Week In News: Google And China Make Up China and Google have brokered a peace deal -- for now. That's at the top of the agenda when guest host Lynn Neary speaks with our regular news analyst James Fallows, national correspondent for The Atlantic. They'll also explore some of the hottest ideas coming out of the Aspen Ideas Festival in Colorado.
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Week In News: Google And China Make Up

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Week In News: Google And China Make Up

Week In News: Google And China Make Up

Week In News: Google And China Make Up

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China and Google have brokered a peace deal — for now. That's at the top of the agenda when guest host Lynn Neary speaks with our regular news analyst James Fallows, national correspondent for The Atlantic. They'll also explore some of the hottest ideas coming out of the Aspen Ideas Festival in Colorado.

LYNN NEARY, Host:

Welcome, Jim. So good to have you and good to talk to you again.

JAMES FALLOWS: Nice to talk with you and welcome back to your show.

(SOUNDBITE OF LAUGHTER)

NEARY: Now, I know that you have a special love for all things Google and China. And there was news on both fronts this week with China renewing Google's license to operate in that country. So how big a deal is this?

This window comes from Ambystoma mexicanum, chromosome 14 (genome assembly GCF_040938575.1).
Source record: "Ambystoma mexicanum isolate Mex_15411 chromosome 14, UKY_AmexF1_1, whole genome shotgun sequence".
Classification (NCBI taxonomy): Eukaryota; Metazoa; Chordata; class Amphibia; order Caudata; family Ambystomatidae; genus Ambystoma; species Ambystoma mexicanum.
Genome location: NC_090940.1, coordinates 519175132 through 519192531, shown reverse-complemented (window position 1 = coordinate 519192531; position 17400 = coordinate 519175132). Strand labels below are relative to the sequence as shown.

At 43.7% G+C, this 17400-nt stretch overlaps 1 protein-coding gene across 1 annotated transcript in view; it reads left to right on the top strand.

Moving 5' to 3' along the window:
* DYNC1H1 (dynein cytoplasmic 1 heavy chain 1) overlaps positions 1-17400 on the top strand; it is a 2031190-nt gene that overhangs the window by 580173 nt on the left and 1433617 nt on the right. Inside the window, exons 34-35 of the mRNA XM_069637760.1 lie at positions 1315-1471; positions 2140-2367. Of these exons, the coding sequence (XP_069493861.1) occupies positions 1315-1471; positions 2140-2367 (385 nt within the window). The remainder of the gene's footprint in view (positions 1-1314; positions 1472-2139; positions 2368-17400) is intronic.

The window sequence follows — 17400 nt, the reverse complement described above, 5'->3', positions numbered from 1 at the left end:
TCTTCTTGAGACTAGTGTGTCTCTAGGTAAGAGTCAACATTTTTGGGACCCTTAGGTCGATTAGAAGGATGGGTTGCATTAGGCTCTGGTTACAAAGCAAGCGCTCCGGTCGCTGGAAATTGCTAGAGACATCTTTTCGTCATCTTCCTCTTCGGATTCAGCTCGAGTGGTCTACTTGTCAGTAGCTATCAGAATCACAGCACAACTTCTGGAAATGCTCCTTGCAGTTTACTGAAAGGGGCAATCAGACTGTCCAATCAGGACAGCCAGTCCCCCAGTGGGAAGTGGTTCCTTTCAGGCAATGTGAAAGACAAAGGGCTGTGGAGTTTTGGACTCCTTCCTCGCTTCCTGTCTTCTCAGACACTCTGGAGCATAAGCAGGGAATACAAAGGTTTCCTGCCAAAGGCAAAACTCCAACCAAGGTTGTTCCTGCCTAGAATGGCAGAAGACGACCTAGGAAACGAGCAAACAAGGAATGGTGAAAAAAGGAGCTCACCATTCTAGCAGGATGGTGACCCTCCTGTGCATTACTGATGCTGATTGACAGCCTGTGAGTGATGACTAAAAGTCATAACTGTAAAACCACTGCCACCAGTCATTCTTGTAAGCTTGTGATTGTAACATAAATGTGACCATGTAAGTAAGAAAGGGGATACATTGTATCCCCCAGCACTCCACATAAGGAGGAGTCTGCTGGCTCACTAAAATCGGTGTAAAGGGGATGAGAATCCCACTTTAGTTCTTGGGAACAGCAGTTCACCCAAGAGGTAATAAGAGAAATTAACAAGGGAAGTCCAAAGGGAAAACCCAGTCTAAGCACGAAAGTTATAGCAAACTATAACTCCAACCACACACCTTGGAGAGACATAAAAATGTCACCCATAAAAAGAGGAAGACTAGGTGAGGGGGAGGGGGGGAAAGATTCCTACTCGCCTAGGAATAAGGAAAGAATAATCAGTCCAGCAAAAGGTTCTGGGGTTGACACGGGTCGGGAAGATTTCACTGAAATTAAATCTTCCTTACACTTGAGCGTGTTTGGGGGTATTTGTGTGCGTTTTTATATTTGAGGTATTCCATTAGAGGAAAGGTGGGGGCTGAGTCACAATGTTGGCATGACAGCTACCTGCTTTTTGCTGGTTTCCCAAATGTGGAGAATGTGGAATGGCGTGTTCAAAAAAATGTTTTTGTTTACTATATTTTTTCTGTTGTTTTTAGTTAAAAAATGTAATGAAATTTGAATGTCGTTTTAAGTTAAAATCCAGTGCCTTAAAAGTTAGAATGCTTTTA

FALLOWS: And the news was the Chinese government said, okay, you know, we think this is sufficient and you can go ahead. It's good, I think, for users in China. They can still take advantage of this service and it suggests that the Chinese government was not ready to go sort of to the next step of a lot of showdown with western information sources and western values and all the rest.

NEARY: And what does this mean in terms of Chinese censorship of search results?

FALLOWS: Most other users in China who don't want to go to that bother still will have censored search results. The difference as a matter of principle is that now the Chinese government is doing it, but it still holds great firewall as Google's results come in from its servers in Hong Kong rather than Google itself doing the censoring as it has been doing before at Chinese request from its servers inside China.

NEARY: So, Jim, I think I should mention that usually when we do these chats, you're in Washington. But this week, you're in Aspen, Colorado, where you're attending the Aspen Ideas Festival, which is co-sponsored by The Atlantic. The point of the festival is - or at least part of it - is to explore issues in the news, and, of course, the BP oil spill is still very much in the news. So has there been any discussion about that?

FALLOWS: And when showing their own wells, I said, okay, here is level one, a redundant safety feature and here's level two and here's level eight and here's level 12. And then they show the comparative well that has had this disaster with many, many few of the safety features. And the contrast in these two well designs was quite striking, and I'm surprised, as a consumer of news, I haven't seen more places and I hope actually I will soon.

NEARY: And also I hear that, on another story, an official from the United Arab Emirates attending the festival made some surprising remarks about Iran. What was that all about?

FALLOWS: It was dramatic both in showing the complexity of the decision that the U.S. faces on the Iranian situation and also how rare it is to hear a diplomat speaking undiplomatically.

NEARY: Jim, thanks so much. Great talking with you.

FALLOWS: My pleasure. Thanks very much, Lynn.

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